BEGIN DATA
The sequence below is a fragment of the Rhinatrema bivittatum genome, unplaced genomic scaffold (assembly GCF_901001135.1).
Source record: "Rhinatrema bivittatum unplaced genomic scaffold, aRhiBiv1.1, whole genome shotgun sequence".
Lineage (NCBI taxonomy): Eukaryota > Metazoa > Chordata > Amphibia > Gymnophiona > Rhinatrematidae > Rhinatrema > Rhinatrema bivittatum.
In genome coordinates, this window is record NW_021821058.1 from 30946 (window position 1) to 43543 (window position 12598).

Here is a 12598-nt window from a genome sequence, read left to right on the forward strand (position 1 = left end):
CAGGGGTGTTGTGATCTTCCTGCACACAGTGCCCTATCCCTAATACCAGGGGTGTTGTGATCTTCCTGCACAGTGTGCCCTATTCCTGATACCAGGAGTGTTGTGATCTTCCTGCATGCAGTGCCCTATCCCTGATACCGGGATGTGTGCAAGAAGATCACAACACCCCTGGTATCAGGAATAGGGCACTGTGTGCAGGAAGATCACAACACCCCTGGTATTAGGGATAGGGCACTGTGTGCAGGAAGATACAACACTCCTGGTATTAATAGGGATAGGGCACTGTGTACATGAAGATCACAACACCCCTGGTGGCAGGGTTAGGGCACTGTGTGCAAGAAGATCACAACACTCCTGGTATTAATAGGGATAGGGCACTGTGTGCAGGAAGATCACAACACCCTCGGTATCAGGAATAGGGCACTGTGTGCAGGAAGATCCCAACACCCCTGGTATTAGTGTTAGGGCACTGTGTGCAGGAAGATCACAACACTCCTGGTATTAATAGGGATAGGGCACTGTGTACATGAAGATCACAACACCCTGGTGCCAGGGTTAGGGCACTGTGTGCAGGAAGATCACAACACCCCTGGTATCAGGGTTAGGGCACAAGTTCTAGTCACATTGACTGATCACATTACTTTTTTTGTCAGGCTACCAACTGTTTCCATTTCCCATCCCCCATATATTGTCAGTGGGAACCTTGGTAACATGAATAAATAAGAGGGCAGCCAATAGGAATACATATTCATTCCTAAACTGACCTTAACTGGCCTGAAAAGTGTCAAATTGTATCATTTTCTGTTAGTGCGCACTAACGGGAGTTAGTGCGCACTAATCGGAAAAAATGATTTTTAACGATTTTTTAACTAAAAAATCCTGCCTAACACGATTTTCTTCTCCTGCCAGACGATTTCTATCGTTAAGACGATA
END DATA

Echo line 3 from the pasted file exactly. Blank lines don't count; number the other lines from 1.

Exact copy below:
Lineage (NCBI taxonomy): Eukaryota > Metazoa > Chordata > Amphibia > Gymnophiona > Rhinatrematidae > Rhinatrema > Rhinatrema bivittatum.